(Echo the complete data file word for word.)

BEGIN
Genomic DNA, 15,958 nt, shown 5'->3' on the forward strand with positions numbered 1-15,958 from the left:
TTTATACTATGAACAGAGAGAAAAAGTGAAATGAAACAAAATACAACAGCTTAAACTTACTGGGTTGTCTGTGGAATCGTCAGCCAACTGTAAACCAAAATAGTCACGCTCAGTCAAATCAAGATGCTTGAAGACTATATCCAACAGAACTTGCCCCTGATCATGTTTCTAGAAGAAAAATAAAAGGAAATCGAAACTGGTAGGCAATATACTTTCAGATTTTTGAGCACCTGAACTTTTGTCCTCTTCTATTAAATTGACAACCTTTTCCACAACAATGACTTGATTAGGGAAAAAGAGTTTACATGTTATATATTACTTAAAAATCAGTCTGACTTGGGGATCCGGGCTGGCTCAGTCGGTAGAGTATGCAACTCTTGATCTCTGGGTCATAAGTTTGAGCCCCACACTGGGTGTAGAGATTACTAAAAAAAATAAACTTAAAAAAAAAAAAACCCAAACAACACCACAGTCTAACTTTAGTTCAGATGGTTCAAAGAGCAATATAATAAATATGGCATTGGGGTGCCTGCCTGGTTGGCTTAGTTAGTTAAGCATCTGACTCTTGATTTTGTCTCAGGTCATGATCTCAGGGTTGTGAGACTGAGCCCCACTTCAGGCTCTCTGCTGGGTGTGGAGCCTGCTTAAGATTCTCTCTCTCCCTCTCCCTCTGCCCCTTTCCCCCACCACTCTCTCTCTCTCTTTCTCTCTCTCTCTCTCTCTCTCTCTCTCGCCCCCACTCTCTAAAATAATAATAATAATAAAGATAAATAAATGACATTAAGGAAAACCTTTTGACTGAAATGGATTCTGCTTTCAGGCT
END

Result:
Genomic DNA, 15,958 nt, shown 5'->3' on the forward strand with positions numbered 1-15,958 from the left:
TTTATACTATGAACAGAGAGAAAAAGTGAAATGAAACAAAATACAACAGCTTAAACTTACTGGGTTGTCTGTGGAATCGTCAGCCAACTGTAAACCAAAATAGTCACGCTCAGTCAAATCAAGATGCTTGAAGACTATATCCAACAGAACTTGCCCCTGATCATGTTTCTAGAAGAAAAATAAAAGGAAATCGAAACTGGTAGGCAATATACTTTCAGATTTTTGAGCACCTGAACTTTTGTCCTCTTCTATTAAATTGACAACCTTTTCCACAACAATGACTTGATTAGGGAAAAAGAGTTTACATGTTATATATTACTTAAAAATCAGTCTGACTTGGGGATCCGGGCTGGCTCAGTCGGTAGAGTATGCAACTCTTGATCTCTGGGTCATAAGTTTGAGCCCCACACTGGGTGTAGAGATTACTAAAAAAAATAAACTTAAAAAAAAAAAAACCCAAACAACACCACAGTCTAACTTTAGTTCAGATGGTTCAAAGAGCAATATAATAAATATGGCATTGGGGTGCCTGCCTGGTTGGCTTAGTTAGTTAAGCATCTGACTCTTGATTTTGTCTCAGGTCATGATCTCAGGGTTGTGAGACTGAGCCCCACTTCAGGCTCTCTGCTGGGTGTGGAGCCTGCTTAAGATTCTCTCTCTCCCTCTCCCTCTGCCCCTTTCCCCCACCACTCTCTCTCTCTCTTTCTCTCTCTCTCTCTCTCTCTCTCTCTCGCCCCCACTCTCTAAAATAATAATAATAATAAAGATAAATAAATGACATTAAGGAAAACCTTTTGACTGAAATGGATTCTGCTTTCAGGCT